No question about it, Ray. You spark me to think, to ask God, and to write, write, write. Love and hugs, Jan and Lenny." End of my letter to Ray.

+++++++++

In terms the question, "Why do bad things happen to good people," there's one more observation I would make here, and it is that other than Jesus, there are no "good people." Remember the young man who called Him "good teacher?" To him, Jesus replied, "Why do you call me good?" Jesus answered. 'No one is good, except God alone'" (Mark 10:18). I fully understand the intent of the question, "Why do bad things happen to good people." The holocaust was a horrific event that goes beyond almost anything that we can actually understand. It turns my mind to mush just reading or hearing about it, which I try hard not to do. I began reading the book, "Exodus" when it was first published, but put it down when I got to the "scientific experiments" the Nazis were doing on the Jews and others. I can't even read the notes in my study bible that explain about the crucifixion and how it was done. I'm squeamish and very sensitive. I will not watch any program on TV or read any book about child abuse, or any other kind of human abuse. Perhaps that makes me a weak person, but I've noticed that many who dwell on these painful subjects do lose their sense of the glory of the Father God in our lives. I never want to lose hold on His sovereignty and His mercy and His love toward all His creation.

If death were the end of the story, then it would be a different thing, but death is not the final destination of God's Glory Road for anyone. Rather it is the beginning. One of our friends refers to death as "graduation." We graduate or move from one realm of being to a higher one. In spite of their disobedience and rejection of Christ, and no matter what may have happened to them in the flesh, Paul affirmed by the Spirit, "All Israel will be saved." (Rom. 11:26). It's there in black and white, folks, so don't fuss at me about it. There were some extremely wicked Jews whose lives are portrayed in the Bible, including Judas, who sold out the son of Glory to evil men who tortured and killed him. Judas did this with the complicity of the priests and scribes who hated Jesus (Jn. 15:25) for His message of love and forgiveness, and who hounded Him to a heinous death on a Roman cross that He most certainly had done nothing to deserve. When Pilate was squirming inside at the thought of crucifying an innocent man, he turned to the howling mob and literally washing his hands in front of them, said, "'I am innocent of this man's blood,' he said. 'It is your responsibility! 'All the people answered, 'Let his blood be on us and on our children!'" (Matt. 27:24-25). There are those who persecute Jews who use this verse as vindication. There are others who say that the Jews deserved to be murdered by Hitler for this reason. That's a horrible travesty of the truth, based on Jesus' prophecy about a great tribulation. What Jesus said about it was, "If those days had not been cut short, no one would survive, but for the sake of the elect those days will be shortened" (Matt. 24:22). He also said, "I tell you the truth, this generation will certainly not pass away until all these things have happened" (Matt. 24:34). The question is, when was this prophecy fulfilled? Read on.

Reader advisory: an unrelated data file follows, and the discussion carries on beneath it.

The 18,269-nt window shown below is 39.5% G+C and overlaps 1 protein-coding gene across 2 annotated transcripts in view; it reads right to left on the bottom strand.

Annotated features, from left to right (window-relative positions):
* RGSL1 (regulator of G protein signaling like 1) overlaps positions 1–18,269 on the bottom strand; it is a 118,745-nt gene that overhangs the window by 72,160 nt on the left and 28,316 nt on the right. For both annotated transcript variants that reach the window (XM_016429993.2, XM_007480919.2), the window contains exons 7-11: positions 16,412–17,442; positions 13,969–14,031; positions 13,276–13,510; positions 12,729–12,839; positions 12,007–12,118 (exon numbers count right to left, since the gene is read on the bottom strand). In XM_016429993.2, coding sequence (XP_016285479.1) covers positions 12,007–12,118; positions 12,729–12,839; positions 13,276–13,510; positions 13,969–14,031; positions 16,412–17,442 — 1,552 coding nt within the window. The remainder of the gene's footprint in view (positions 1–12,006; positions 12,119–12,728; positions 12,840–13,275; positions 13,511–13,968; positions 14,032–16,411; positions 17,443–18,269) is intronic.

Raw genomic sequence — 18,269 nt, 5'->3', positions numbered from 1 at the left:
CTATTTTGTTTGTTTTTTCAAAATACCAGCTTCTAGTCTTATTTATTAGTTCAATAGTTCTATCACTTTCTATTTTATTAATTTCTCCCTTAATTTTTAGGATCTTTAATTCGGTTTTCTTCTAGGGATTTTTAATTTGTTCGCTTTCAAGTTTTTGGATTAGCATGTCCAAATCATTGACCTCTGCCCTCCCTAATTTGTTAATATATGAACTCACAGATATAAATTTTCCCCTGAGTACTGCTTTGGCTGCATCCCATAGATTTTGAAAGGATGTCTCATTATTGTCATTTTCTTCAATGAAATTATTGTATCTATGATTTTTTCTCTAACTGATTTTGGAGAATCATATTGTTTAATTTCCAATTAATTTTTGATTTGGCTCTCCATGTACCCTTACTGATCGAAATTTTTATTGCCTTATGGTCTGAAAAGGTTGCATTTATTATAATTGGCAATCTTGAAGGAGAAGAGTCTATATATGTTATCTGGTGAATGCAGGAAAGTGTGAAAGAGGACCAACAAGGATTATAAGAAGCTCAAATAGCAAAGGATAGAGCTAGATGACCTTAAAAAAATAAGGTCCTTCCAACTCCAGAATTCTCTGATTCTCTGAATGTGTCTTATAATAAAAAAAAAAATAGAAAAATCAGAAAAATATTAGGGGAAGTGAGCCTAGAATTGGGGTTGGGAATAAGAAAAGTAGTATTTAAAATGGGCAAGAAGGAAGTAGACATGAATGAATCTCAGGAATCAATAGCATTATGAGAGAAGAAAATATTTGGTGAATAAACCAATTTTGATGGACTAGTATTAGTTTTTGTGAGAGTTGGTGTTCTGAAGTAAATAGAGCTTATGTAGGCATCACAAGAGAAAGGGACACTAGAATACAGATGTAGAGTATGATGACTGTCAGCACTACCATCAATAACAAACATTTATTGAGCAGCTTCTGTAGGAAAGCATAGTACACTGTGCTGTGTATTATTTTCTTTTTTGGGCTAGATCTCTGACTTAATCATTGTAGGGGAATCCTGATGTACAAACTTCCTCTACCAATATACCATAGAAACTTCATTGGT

Jesus often spoke in parables, and in Luke 20: 9-16, he told the story about a man who planted a vineyard, which he then leased out to wicked men. These thugs beat his servants and killed his son, thinking they would steal his inheritance. Jesus asked, "'What then will the owner of the vineyard do to them?' He will come and kill those tenants and give the vineyard to others." When the people heard this, they said, "May this never be!" (Vss. 15-16). There is compelling evidence that this prophecy and the ones in Matthew 24, were fulfilled in AD 70. At that time, the wrath of God was poured out on the men who with "evil hands" had crucified the son of Glory, but that's not the end of the story for them either. Remember that Jesus forgave the very ones nailing his hands and feet to the cross, because He said they didn't know what they were doing (Lk. 23:34). He forgave them on the spot, so to me, the point of the "Great and Terrible Day of the Lord" that happened when Titus sacked Jerusalem, destroyed the Temple and killed 1,100,000 Jews was to fulfill the promises of the law and the prophets. Remember the verse we looked at in Deut. 28:63, "Just as it pleased the LORD to make you prosper and increase in number, so it will please him to ruin and destroy you."